- Ra = annualized return
- Ru = unannualized return
- n = number of years over which the cumulative return is calculated
Example 1: You make a 1% return in January. Your annualized return would be 12.7%.
Example 2: You make a 35% return over 3 years. Your annualized return would be 10.5%.
|Unannualized Return||Calculation||Annualized Return|
|Ru = 1% (1 month return)||Ra = (1+1%)^(1/(1/12)-1||12.7%|
|Ru = 35% (over 3 years)||Ra = (1+35%)^(1/3)-1||10.5%|
- σi is the standard deviation of security i
- ωi is the weight of security i
- ρi,j is the correlation between securities i and j
The Sharpe Ratio can be used to differentiate two investments with identical returns but different levels of volatility (risk). The investment with lower risk will have a higher Sharpe ratio than the other, indicating that it is a better overall investment (higher risk-adjusted return).
A correlation of +1 means the two securities move in the exact same direction. Likewise a coefficient of -1 means the two securities move in the exact opposite direction. A coefficient of 0 means the two are uncorrelated and will move completely random to one another. Generally, a coefficient of 0.7 and higher indicates strong correlation.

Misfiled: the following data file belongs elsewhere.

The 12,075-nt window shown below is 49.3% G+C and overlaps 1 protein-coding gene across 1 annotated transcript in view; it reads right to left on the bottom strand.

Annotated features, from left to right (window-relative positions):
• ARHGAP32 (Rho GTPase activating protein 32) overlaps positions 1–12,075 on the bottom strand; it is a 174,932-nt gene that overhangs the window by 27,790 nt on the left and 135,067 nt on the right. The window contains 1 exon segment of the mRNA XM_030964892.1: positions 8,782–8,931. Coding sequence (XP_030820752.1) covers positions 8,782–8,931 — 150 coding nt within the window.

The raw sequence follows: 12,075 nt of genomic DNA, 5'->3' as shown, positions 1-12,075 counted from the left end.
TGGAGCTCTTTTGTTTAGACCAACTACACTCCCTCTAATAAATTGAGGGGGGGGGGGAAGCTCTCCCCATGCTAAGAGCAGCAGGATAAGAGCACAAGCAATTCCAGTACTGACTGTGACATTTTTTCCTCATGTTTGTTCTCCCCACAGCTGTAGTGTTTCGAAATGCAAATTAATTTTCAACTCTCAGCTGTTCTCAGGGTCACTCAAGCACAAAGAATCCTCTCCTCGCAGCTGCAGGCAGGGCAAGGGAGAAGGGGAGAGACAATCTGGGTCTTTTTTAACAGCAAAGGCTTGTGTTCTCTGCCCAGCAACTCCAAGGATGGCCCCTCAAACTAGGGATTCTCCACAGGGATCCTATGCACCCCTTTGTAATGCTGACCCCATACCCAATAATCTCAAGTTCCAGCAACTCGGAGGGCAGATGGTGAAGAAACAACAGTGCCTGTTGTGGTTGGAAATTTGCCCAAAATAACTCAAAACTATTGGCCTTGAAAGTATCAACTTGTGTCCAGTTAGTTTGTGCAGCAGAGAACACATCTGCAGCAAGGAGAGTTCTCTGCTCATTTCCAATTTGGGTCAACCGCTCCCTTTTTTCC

Example: The monthly returns of AMR (American Airlines) and UAUA (United Airlines) had a correlation of 0.71 from the period February 2006 to November 2009.
The relationship with the market portfolio is called its “beta”. Securities with high betas (above 1) will tend to move higher than the market when it rises and lower than the market when it falls.
The addition of the Momentum factor came as a result of a number of studies that showed that strategies involving buying stocks that have done well in the past 1-4 quarters and selling those that have done well over the same period, generates significant positive returns over 3-12 month holding periods.